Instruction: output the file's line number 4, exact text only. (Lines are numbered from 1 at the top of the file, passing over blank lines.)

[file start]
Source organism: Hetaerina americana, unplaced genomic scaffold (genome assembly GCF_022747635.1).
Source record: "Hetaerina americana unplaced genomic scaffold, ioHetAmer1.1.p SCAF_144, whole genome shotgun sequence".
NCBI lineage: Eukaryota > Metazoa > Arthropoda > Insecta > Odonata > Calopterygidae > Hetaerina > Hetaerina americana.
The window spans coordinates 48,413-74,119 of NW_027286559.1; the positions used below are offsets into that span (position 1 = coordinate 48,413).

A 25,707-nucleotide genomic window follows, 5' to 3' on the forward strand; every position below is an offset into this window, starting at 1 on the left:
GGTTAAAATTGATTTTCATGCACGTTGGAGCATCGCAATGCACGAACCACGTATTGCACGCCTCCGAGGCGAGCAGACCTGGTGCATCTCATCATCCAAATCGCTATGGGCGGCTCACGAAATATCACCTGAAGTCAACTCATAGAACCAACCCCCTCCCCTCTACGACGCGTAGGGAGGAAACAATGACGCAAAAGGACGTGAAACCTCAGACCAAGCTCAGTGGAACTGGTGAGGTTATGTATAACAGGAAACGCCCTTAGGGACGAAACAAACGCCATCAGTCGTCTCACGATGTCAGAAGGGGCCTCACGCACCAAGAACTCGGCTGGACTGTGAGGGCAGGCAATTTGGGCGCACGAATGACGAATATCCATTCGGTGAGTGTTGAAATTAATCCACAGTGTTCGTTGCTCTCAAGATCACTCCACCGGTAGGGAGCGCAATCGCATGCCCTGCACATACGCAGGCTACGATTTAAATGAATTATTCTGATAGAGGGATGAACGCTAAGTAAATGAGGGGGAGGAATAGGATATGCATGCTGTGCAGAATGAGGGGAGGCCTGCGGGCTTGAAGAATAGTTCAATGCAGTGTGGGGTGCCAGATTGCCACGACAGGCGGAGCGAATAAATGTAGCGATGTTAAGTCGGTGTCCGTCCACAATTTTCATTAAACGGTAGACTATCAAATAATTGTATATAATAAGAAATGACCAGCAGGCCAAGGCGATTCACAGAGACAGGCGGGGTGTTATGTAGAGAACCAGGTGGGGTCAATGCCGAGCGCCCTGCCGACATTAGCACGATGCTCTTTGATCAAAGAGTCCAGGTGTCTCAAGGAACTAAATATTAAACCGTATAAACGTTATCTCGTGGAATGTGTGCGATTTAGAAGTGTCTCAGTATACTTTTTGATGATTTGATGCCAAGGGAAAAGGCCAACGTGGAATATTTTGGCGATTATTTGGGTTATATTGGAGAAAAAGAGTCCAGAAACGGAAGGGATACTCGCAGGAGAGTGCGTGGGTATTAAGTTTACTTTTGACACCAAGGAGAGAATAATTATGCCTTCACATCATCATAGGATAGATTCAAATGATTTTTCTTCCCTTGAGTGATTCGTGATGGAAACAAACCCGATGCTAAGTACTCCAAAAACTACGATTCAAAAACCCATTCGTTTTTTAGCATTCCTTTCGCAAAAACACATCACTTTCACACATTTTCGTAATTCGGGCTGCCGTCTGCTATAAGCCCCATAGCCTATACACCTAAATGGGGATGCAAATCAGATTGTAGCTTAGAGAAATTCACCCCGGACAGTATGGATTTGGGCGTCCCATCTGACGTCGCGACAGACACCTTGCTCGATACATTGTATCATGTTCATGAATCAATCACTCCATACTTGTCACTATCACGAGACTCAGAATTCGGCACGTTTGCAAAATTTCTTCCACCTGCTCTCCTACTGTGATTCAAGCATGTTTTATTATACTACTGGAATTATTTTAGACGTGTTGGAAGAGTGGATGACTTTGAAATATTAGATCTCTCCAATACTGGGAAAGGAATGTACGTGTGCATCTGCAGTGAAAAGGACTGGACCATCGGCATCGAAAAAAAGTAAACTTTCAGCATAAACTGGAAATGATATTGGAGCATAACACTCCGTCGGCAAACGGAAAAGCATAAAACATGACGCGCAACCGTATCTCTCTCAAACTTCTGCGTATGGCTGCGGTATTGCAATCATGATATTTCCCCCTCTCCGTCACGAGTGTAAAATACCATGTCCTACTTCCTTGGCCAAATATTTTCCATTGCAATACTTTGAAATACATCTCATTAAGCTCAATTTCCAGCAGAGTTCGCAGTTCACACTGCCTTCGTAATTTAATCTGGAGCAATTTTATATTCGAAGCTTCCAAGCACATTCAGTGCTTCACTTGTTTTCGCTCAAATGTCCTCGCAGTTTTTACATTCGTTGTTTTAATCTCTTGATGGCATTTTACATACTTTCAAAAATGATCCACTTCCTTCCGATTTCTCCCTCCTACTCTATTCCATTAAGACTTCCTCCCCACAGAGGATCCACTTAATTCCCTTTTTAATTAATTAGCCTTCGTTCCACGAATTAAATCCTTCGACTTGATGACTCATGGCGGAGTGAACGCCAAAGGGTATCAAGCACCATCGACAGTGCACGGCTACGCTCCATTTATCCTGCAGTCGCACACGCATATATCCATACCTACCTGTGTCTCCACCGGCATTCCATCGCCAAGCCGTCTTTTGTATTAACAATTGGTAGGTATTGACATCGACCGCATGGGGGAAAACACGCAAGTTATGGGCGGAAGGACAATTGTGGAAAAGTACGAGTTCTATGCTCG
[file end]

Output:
The window spans coordinates 48,413-74,119 of NW_027286559.1; the positions used below are offsets into that span (position 1 = coordinate 48,413).